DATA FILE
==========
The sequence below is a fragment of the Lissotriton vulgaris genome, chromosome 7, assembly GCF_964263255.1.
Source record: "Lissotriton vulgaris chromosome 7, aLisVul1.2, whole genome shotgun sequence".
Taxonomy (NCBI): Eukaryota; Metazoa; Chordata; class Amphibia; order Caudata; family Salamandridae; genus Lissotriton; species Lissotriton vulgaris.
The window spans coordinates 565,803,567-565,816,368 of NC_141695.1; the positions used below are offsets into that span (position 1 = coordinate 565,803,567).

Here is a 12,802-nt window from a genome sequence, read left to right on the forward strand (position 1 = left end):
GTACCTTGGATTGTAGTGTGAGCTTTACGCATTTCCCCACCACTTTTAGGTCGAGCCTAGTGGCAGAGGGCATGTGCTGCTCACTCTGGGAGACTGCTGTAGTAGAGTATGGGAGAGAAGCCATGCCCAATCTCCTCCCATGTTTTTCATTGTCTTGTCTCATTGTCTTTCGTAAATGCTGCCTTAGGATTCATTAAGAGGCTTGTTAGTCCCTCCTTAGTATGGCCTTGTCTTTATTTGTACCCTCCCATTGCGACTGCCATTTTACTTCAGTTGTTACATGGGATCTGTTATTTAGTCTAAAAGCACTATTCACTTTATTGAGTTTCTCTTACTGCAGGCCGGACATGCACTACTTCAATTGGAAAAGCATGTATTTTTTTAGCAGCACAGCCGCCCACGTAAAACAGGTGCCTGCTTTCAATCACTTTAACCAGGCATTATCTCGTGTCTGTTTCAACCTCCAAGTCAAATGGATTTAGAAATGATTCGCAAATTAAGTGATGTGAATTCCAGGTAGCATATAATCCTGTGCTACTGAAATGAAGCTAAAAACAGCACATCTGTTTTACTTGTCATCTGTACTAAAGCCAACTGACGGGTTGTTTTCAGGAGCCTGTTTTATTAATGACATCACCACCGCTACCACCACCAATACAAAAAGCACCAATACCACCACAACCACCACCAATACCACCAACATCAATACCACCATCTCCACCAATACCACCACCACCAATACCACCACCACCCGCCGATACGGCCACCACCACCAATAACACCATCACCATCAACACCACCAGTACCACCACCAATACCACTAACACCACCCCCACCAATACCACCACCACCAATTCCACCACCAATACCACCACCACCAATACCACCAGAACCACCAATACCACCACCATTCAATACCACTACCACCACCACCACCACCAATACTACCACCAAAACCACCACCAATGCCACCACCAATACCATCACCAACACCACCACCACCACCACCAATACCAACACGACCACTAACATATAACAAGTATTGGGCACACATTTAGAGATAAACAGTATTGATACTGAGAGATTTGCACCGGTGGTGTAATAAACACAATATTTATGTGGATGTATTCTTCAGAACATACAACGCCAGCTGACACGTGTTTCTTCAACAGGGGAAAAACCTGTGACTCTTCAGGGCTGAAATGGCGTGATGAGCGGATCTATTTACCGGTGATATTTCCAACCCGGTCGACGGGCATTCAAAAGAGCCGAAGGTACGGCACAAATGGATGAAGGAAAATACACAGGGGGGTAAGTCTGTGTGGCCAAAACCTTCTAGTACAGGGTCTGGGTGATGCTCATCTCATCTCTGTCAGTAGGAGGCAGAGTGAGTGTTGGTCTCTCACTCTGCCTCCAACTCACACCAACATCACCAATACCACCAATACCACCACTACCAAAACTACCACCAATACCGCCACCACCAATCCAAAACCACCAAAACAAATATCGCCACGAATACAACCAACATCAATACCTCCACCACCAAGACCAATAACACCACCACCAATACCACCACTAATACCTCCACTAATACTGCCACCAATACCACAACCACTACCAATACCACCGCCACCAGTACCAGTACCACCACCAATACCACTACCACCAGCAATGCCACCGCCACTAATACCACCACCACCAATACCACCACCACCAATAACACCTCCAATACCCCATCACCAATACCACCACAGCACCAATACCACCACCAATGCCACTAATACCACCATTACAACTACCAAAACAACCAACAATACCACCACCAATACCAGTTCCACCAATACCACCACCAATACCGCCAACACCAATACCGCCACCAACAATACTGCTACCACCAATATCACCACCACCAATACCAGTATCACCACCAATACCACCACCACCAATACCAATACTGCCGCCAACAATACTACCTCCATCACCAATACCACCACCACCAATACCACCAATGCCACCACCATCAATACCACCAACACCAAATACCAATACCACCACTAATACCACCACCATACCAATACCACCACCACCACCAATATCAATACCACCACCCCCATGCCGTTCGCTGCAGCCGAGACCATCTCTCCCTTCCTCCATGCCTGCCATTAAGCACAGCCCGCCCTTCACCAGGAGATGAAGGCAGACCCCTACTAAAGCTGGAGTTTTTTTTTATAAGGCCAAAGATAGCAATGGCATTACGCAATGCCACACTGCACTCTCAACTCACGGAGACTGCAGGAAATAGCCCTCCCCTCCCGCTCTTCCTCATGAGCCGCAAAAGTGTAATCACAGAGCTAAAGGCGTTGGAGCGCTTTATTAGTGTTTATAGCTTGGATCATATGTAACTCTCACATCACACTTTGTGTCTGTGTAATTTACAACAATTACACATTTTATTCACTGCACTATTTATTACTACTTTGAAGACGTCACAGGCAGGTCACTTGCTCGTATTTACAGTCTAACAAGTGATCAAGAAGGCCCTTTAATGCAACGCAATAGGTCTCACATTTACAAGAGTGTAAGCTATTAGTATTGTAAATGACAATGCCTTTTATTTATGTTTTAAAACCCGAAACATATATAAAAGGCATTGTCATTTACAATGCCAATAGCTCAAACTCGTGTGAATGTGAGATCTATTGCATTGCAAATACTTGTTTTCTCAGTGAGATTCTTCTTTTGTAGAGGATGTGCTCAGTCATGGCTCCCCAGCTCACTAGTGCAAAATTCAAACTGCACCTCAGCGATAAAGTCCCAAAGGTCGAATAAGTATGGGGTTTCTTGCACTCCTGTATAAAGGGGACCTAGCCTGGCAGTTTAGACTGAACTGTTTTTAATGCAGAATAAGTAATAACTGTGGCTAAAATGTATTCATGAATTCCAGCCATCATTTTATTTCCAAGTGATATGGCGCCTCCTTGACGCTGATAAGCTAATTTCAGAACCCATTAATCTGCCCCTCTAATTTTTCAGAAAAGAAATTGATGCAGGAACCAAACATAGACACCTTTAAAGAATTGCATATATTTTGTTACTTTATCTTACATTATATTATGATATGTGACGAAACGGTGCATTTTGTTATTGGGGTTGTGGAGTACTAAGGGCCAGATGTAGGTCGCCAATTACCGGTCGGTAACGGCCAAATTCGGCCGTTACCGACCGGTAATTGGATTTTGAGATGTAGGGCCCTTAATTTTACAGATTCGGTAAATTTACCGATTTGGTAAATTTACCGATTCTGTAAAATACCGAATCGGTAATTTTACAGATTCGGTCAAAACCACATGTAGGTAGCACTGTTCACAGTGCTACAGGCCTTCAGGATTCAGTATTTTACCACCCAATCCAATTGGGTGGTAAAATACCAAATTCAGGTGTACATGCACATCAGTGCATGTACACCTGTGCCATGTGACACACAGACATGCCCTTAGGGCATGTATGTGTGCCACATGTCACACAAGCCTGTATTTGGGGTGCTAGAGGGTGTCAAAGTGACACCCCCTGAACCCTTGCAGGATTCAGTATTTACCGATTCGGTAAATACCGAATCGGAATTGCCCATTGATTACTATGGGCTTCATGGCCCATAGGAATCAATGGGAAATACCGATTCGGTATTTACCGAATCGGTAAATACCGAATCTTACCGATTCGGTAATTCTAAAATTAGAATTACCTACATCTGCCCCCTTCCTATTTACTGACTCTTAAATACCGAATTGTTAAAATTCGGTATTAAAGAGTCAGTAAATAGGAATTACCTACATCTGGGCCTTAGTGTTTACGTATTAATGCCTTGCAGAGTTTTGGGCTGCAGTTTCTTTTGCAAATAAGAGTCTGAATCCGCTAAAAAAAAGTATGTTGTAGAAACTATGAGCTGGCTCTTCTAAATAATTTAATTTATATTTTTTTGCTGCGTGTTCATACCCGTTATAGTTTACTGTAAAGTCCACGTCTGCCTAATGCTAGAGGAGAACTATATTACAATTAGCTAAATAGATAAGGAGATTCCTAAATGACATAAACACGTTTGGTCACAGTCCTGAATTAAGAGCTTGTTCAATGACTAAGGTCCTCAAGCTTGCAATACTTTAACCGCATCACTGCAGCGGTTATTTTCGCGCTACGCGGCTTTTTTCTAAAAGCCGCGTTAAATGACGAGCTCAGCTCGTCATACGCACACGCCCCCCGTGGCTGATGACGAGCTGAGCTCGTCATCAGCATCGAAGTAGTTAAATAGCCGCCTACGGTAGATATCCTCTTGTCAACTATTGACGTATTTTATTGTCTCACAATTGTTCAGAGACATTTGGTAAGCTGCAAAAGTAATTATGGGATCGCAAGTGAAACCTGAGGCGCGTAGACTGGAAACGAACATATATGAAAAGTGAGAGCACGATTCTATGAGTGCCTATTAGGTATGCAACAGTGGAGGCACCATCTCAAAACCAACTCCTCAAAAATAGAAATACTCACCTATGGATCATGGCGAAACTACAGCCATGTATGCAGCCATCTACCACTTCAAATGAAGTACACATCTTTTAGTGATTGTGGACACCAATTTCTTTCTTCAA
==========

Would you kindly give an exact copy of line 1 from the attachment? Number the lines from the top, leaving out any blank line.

The sequence below is a fragment of the Lissotriton vulgaris genome, chromosome 7, assembly GCF_964263255.1.